• There are no truly unstoppable forces or immovable objects in the NBA. LeBron James is the league’s closest facsimile, but there’s a reason why he only has three Larry O’Brien trophies despite eight trips to the Finals and might lose a first-round series for the first time in his career. Success is driven by stars in basketball, and the on-court ethos their singular presence promotes. There’s always a path for quality opponents to mitigate the influence of those luminaries, though, one rooted in the reality of the foremost team game in professional sports.

    No playoff matchup will prove a better example of that fact than the second-round series between the Houston Rockets and Utah Jazz. Led by James Harden and Chris Paul, flanked by a bevy shooters, like-sized defenders and rim-running, shot-blocking, lob-catching center Clint Capela, the Rockets embody where the game is going – at least according to stat heads like Daryl Morey. They became the first team in league history to attempt more threes than twos this season, and bucked the long-time bugaboo of squads helmed by Mike D’Antoni with a relentlessly switchy defense that ranked just outside the league’s top-five.

    At first glance, the Utah Jazz are antiquated by comparison. They’ve been at their best in 2017-18 when Rudy Gobert plays with Derrick Favors, an almost shocking development given the struggles Quin Snyder had keeping them on the floor together over the previous two seasons – and the first two and-a-half months of this one. The Jazz run more pick-and-roll than any other team, but their ball-screen action, frequently flowing from one into the next on a single possession, is far more nuanced than Houston’s. Snyder calls his offensive approach “advantage basketball,” and it’s one as intricate as it is intuitive, designed to give all players the half step ahead of the defense most can’t consistently get by themselves.

    Harden and Chris Paul can. What drastically altered Utah’s fortunes, in both the present and future, is that the same can be said for Donovan Mitchell. The rookie averaged 28.2 points per game on solid 55.5 percent true shooting against the Oklahoma City Thunder in the first round, and poured in 28 second-half points during his team’s closeout win on Friday. Mitchell went 3-of-5 on pull-up triples in Game 6, and is shooting 10-of-28 on those attempts in the playoffs overall. It’s absolutely crucial against the Rockets that he continues splashing threes off the dribble with workable efficiency. Mitchell made just 29.0 percent of his pull-up 3-point tries during the regular season, the exact type of shot Houston’s defensive scheme is capable of goading from every opposing ball handler.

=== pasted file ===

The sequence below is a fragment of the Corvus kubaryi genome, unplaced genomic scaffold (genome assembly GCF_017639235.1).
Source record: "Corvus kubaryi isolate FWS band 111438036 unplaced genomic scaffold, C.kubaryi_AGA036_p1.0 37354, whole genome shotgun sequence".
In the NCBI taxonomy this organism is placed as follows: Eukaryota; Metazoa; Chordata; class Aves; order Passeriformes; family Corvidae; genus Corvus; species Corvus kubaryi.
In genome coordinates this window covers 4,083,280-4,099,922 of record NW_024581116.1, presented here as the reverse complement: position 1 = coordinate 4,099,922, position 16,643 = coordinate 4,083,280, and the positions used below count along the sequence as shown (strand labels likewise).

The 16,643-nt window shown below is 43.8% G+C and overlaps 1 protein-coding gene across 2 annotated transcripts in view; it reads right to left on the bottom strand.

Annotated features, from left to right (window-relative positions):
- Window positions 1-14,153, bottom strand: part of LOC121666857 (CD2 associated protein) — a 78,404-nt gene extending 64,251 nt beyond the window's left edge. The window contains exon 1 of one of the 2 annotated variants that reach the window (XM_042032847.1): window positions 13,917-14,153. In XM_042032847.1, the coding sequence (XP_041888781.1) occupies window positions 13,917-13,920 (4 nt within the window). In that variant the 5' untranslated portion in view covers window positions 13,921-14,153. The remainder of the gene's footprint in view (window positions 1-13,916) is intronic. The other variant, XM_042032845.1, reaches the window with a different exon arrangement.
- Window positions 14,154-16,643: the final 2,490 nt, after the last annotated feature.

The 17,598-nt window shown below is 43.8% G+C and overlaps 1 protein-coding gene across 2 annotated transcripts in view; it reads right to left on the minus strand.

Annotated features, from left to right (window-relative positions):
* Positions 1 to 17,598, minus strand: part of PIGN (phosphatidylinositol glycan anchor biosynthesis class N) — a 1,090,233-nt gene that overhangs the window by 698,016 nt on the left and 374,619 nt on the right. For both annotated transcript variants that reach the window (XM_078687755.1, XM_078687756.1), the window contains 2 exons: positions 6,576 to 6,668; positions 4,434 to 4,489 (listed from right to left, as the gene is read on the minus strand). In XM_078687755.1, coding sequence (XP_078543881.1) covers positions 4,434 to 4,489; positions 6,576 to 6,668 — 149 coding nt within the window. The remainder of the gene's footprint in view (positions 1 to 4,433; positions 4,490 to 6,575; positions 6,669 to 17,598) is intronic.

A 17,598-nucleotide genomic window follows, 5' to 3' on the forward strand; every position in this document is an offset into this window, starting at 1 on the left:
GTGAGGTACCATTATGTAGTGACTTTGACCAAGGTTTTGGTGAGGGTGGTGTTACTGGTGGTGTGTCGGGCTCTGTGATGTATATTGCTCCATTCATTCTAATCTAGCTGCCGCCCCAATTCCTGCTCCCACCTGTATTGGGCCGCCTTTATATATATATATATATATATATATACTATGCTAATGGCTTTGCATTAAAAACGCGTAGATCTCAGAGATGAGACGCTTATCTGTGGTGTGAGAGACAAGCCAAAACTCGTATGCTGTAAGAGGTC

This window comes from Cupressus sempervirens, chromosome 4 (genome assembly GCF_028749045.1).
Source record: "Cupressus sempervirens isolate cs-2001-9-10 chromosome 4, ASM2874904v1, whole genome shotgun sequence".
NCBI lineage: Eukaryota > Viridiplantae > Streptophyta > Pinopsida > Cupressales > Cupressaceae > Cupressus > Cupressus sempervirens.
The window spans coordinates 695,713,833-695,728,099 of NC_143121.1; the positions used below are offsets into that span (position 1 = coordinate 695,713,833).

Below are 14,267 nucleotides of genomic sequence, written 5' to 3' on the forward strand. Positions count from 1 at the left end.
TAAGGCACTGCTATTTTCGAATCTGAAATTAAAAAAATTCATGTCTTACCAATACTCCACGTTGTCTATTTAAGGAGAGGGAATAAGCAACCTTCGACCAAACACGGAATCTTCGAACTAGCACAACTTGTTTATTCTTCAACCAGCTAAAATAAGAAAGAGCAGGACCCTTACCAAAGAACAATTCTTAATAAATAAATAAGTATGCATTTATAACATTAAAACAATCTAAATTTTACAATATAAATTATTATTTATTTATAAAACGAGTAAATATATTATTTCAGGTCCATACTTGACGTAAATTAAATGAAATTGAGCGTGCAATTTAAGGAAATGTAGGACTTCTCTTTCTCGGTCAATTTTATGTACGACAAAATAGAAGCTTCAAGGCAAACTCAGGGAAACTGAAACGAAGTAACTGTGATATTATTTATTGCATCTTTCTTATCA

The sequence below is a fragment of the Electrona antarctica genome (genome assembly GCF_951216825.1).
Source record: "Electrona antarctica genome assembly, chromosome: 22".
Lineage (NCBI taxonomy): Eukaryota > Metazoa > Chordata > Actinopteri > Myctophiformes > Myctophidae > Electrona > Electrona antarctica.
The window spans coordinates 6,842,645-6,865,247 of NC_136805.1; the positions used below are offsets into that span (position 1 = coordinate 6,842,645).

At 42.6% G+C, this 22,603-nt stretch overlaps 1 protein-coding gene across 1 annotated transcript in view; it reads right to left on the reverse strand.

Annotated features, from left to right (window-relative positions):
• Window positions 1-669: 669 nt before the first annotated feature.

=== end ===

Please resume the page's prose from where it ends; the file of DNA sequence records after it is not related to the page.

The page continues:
Beating his primary defender, whoever it may be, to finish at the rim will be easier for Mitchell when Snyder downsizes. The Jazz much prefer pairing Gobert and Favors up front, but Houston’s ability to space the floor around ball screens and isolations for Harden and Paul makes playing two traditional big men untenable. Utah had a 103.6 offensive rating and 132.6 defensive rating in the 40 minutes Gobert and Favors shared the floor against Houston during the regular season. It’s certainly worth noting that Snyder’s other most frequent tandems were blown away, too, owed to the Rockets’ perfect 4-0 record against the Jazz – with each win coming by double-digits.

    Unlike Oklahoma City, Houston never plays more than one exploitable defender at a time. Even Harden is a hands bully in the post, and Ryan Anderson has improved his lateral mobility from imperceptible to almost passable. Utah got more and more comfortable attacking mismatches as the first round went on, but it’s no coincidence that the Thunder’s most successful lineups, with Carmelo Anthony on the bench, switched across the floor. Mitchell is the Jazz’s only player dynamic enough to create offense no matter who is guarding him. No team in the league is more adept at re-switching behind the play and abandoning non-shooters to offer strong-side help than the Rockets, either. Favors has nascent 3-point range to the corners, is an underrated mid-range shooter and has fantastic touch around the basket. He’ll get good post position on smaller defenders on occasions this series and take advantage.  But Houston won’t guard him on the perimeter away from the ball, and committing to small-ball will lessen the opportunities Harden and Paul have to embarrass big men on the other end of the floor.

    The Jazz opened their last matchup with the Rockets switching Gobert onto Harden. They won’t in the Western Conference Semifinals, instead dropping him back to the paint while Joe Ingles, Mitchell, Rubio, Jae Crowder, Royce O’Neale, Dante Exum and even Jonas Jerebko trail in aggressive rearview pursuit to contest a pull-up three. It takes a village. Harden, a basketball mathematician, hates two-point jumpers, and so do the Rockets on the whole. Houston took by far the fewest amount of two-point jumpers in the league during the regular season, per Cleaning the Glass, but will have to bend its rules a bit with Gobert waiting at the rim. Paul is definitely comfortable reverting back to the mid-range game; whether or not Harden will be is among the biggest swing factors this series has to offer.

    The Rockets are the favorites, and rightfully so. Offense will be harder to come by than normal given the looming threat of Gobert and Utah’s litany of quality perimeter defenders to throw at Harden and Paul, but they will generally employ the same offensive attack that set the league on fire in 2017-18. The Jazz won’t have that luxury. All the minor missteps and small creases their constant movement on offense creates are lessened by a defense that doesn’t only possess the principals needed to successfully switch one-through-five, but the personnel necessary to do so seamlessly. On every possession, the advantages upon which Utah relies just won’t exist to their normal extent; Jeff Bzdelik’s defense forces opponents to be simple.